BLOOMINGTON, Ind. — A total eclipse of the sun will be visible across the continental United States on Aug. 21, which coincides with the first day of classes on every campus in the Indiana University system.
Solar eclipses occur during the new moon, when the moon is directly between the Earth and sun, causing the disk of the moon to partially or totally cover the disk of the sun. In the U.S., the path of the total eclipse will sweep from the Oregon coast at 10:17 a.m. PDT to the South Carolina coast at 2:47 EDT. This is the first coast-to-coast solar eclipse in the U.S. in nearly a century.
In Bloomington, the eclipse starts at 12:57 p.m. and ends at 3:49 p.m. The peak of the event will occur at 2:25 p.m., with about 94 percent of the sun obscured for two minutes and 40 seconds. IU experts share the following perspectives on the eclipse:
A scientifically significant event
Scientifically, the eclipse will provide important data to astronomers, such as those who study energy transmission in the outer layers of stars, said Caty Pilachowski, the Daniel Kirkwood Chair in the IU Bloomington College of Arts and Sciences’ Department of Astronomy. She is also a past president of the American Astronomical Society.
“During this eclipse, the moon will appear about 3 percent larger than the sun, which means astronomers will be able to see the flare of the sun’s corona down to about 15,000 miles above the sun’s brilliant disk, called the photosphere,” Pilachowski said. “This event will provide a special opportunity to study the region where the corona is heated to millions of degrees Fahrenheit, as compared to the relatively ‘cooler’ temperatures of 10,000 degrees Fahrenheit in the sun’s lower atmosphere.”
Pilachowski will deliver a talk on the eclipse at the Evansville Museum on Sunday, Aug. 20. She previously presented on the eclipse as part of IU’s Mini University lecture series.
Reporters may reach Pilachowski at firstname.lastname@example.org.
A reason to look skyward
Eclipses provide a chance for modern people to re-connect with their ancient ancestors’ awe of the sky, said Gregg Williams, an adjunct astronomy instructor at IU Northwest and director of the Merrillville Community Planetarium.
“Besides checking the weather, most people give only a passing glance to the sky,” Williams said. “By contrast, ancient people felt a connection to the heavens since they depended on the sun and stars to tell time and mark their calendars. Many people who observe a total eclipse of the sun report experiencing a sense of awe bordering on the spiritual. This response is probably very similar to the emotions our ancient ancestors felt as they saw the sun, upon which our planet depends for light and heat, temporarily blotted from view.”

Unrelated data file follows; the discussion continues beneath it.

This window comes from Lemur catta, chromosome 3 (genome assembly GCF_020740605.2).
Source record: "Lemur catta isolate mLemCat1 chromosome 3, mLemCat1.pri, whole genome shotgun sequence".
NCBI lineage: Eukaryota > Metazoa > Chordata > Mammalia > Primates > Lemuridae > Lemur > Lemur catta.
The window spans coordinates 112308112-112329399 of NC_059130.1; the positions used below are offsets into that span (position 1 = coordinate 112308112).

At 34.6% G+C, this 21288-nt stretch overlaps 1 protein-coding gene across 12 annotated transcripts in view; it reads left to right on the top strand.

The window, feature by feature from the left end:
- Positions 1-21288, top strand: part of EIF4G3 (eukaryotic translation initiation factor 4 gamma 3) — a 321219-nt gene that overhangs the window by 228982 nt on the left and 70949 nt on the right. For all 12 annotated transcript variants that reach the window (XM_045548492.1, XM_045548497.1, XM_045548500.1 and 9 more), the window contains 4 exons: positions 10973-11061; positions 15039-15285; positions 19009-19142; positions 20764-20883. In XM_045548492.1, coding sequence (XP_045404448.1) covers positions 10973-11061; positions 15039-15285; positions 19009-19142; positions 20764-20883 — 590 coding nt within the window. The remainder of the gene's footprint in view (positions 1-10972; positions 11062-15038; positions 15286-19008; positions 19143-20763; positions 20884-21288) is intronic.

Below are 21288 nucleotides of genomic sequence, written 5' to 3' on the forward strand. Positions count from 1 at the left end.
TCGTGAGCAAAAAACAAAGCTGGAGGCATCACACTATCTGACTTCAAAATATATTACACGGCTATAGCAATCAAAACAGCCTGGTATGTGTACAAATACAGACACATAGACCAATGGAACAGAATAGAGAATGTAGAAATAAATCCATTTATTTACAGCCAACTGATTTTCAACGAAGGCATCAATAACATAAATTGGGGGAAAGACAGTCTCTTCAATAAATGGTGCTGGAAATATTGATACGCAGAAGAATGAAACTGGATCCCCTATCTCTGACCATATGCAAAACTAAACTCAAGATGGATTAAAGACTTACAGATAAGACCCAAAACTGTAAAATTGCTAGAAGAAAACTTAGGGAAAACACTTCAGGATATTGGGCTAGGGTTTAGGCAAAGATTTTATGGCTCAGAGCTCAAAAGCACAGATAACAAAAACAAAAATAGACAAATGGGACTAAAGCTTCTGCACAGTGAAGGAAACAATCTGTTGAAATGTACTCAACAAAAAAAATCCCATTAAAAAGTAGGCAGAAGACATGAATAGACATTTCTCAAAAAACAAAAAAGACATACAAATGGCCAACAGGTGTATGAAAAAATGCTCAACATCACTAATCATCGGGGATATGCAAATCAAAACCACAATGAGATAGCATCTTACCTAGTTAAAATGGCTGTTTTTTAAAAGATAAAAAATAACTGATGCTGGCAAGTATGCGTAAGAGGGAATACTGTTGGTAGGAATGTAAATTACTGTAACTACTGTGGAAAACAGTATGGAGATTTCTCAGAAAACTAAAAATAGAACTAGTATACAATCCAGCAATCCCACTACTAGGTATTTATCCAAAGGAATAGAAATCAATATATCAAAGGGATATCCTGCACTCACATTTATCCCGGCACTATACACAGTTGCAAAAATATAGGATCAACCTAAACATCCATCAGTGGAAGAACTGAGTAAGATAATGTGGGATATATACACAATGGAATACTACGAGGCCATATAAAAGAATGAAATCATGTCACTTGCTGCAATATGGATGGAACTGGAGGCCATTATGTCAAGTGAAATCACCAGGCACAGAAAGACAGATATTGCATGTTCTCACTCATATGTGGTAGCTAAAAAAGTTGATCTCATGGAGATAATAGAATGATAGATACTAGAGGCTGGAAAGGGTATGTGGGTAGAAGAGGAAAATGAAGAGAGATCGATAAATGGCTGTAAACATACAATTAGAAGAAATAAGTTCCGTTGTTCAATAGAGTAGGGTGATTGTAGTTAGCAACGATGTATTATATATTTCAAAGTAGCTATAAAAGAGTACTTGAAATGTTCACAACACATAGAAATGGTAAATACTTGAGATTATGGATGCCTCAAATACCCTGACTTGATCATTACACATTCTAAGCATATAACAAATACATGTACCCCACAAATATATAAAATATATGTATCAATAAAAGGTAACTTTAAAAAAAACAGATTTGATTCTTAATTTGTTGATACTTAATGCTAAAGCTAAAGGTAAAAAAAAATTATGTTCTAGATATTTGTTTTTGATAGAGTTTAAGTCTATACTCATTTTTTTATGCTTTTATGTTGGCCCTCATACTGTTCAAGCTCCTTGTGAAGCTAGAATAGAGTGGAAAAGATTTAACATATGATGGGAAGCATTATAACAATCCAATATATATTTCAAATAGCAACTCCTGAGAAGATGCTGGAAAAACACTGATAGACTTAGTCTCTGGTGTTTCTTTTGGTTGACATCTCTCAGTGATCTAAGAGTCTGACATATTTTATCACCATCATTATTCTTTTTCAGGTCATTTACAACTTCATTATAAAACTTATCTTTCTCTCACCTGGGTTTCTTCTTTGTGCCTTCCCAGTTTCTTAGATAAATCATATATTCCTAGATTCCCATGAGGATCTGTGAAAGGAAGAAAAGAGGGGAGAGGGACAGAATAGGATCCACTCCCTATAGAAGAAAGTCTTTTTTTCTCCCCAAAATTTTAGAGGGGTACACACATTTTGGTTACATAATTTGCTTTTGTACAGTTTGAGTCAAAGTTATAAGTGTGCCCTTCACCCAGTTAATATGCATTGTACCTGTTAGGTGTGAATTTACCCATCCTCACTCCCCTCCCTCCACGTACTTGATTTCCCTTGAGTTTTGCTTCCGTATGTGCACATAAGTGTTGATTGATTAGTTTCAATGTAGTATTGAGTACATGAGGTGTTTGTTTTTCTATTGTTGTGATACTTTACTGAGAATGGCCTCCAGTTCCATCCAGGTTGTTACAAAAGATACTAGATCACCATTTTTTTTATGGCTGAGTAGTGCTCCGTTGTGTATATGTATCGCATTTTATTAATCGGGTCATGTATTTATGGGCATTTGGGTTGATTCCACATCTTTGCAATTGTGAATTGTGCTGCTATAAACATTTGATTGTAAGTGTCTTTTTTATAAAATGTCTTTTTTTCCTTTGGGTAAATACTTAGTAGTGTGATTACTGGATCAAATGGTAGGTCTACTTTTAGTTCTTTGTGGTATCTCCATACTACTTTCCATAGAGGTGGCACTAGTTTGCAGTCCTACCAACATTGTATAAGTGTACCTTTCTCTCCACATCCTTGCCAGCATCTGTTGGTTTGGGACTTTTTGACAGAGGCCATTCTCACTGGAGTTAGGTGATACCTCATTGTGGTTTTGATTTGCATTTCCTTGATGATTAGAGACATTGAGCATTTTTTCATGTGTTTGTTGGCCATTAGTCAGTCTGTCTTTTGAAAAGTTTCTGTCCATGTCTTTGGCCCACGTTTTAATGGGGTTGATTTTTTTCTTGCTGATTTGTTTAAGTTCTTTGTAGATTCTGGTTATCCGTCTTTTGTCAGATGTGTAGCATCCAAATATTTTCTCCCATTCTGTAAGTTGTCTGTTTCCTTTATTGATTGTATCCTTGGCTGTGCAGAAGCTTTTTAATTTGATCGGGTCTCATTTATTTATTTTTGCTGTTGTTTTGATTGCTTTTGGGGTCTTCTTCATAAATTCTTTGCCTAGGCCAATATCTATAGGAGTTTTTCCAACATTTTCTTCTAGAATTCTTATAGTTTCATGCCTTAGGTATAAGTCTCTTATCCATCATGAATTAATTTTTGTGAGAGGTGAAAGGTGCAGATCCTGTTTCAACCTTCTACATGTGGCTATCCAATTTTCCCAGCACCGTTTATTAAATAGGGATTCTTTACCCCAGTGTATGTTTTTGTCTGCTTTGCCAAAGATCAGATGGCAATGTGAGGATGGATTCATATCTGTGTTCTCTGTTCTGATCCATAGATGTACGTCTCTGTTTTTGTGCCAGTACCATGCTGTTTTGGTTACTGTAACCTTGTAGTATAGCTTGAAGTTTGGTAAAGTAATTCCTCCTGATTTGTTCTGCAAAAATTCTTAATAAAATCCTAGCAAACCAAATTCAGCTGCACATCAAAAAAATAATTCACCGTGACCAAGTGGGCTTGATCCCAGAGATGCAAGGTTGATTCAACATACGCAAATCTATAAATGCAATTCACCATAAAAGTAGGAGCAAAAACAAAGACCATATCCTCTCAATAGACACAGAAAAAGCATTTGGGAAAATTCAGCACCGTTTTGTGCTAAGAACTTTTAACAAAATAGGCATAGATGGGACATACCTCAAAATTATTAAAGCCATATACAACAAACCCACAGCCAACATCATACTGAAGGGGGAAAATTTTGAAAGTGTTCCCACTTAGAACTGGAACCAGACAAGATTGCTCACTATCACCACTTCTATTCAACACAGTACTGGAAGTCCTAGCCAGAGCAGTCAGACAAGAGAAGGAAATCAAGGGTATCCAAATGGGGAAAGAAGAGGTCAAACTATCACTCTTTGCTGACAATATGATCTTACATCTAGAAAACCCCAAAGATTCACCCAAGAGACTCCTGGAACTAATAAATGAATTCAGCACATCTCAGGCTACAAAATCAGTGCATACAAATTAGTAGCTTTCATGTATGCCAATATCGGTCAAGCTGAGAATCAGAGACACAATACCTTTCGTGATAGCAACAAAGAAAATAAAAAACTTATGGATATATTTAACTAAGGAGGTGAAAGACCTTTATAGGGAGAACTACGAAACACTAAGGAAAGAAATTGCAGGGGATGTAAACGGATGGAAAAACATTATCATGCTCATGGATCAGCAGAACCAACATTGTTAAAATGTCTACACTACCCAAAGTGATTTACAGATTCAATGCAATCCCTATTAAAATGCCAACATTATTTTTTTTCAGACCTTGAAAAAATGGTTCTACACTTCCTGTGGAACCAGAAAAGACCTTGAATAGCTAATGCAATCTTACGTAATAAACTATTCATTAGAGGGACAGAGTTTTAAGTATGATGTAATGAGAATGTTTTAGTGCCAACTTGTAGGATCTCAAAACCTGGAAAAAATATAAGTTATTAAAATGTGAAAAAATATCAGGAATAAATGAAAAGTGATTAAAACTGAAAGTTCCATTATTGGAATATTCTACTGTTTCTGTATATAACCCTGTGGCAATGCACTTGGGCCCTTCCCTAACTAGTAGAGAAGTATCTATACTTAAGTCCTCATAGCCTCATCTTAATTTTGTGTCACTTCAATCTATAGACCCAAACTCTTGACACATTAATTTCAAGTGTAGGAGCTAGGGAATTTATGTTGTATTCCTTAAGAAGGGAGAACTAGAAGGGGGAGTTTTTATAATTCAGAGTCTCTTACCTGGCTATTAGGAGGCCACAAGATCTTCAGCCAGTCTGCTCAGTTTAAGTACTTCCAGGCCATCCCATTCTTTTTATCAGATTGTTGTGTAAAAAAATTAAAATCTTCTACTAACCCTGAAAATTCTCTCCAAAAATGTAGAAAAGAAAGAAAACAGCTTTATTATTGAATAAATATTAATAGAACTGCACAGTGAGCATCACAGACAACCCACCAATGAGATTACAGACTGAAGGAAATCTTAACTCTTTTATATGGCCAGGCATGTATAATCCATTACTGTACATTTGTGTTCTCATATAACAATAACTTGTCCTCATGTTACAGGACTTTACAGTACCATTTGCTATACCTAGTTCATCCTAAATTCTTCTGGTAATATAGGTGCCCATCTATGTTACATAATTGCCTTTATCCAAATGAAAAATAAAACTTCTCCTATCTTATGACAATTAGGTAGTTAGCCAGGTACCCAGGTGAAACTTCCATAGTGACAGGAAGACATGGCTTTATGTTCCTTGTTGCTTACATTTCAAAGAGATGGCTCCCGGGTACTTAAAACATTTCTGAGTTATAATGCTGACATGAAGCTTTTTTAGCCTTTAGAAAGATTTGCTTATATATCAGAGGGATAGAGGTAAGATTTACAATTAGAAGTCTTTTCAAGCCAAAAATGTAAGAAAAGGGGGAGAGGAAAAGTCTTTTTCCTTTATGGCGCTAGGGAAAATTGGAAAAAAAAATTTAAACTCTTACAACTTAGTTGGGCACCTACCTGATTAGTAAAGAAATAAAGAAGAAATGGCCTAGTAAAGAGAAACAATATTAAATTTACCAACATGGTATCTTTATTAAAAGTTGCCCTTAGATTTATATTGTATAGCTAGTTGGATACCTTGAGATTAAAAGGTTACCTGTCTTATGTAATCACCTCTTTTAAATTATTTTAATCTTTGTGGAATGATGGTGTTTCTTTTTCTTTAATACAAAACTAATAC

As director of the Merrillville planetarium for the past 35 years, Williams teaches several popular astronomy courses at IU Northwest.
Reporters may reach Williams at email@example.com.
A rare astronomical phenomenon
Eclipse are rare events for two reasons: the size of the moon’s shadow, which is only about 70 miles wide, and the 5-degree tilt of the moon’s orbit, which causes it to rarely line up between the sun and the Earth, said Patrick Motl, an associate professor of physics and associate dean in the School of Science at IU Kokomo. He is also director of the IU Kokomo Observatory.
“On average, any given spot on Earth will only see a total solar eclipse every 375 years, creating a small but loyal community of ‘eclipse-watchers’ who travel the world to chase the phenomenon,” Motl said. “The last total solar eclipse in the U.S., which was only visible in parts of the Pacific Northwest, took place in 1979. A coast-to-coast eclipse hasn’t occurred in the U.S. since June 1918.”
Eclipses are also a chance to reflect upon humanity’s progress, Motl said, noting that some of the first people to predict eclipse were ancient Mayans, who took measurements over hundreds of years. Later, eclipses helped confirm Einstein’s theory of relativity by revealing that the position of stars shifts slightly as their light passed by the Sun due to the bending of space time.
Reporters may reach Motl at firstname.lastname@example.org.
Eye safety during the eclipse
Because Indiana will only experience a near-total eclipse of the sun, as opposed to a full eclipse, IU School of Optometry professor Arthur Bradley said it’s crucial people are aware of the dangers of looking at the sun without protection.
“The only safe way to view a partial solar eclipse is using special solar filters, such as ‘eclipse glasses,’ or hand-held solar viewers,” Bradley said. “Looking at the sun without proper equipment will damage the fovea, the most important part of the retina. Often people aren’t even aware of the damage since the retina lacks pain receptors.”
To safely view the eclipse, Bradley recommends using a solar viewer from one of five manufacturers found to meet international eye safety standards by the American Astronomical Society. He also warns that no one should ever attempt to view an eclipse using sunglasses.
Bradley and Todd Peabody, a clinical associate professor in the IU School of Optometry, discuss eclipse viewing safety in a video. Reporters may reach Bradley at email@example.com and Peabody at firstname.lastname@example.org.
The next total eclipse visible in the U.S. will not occur until April 8, 2024. In Indiana, the event will cross the state roughly from Vincennes to Fort Wayne.
Additional eclipse resources, such as activities for teachers, a list of Indiana observatories and public viewing events across the state are available on the IU Office of Science Outreach website.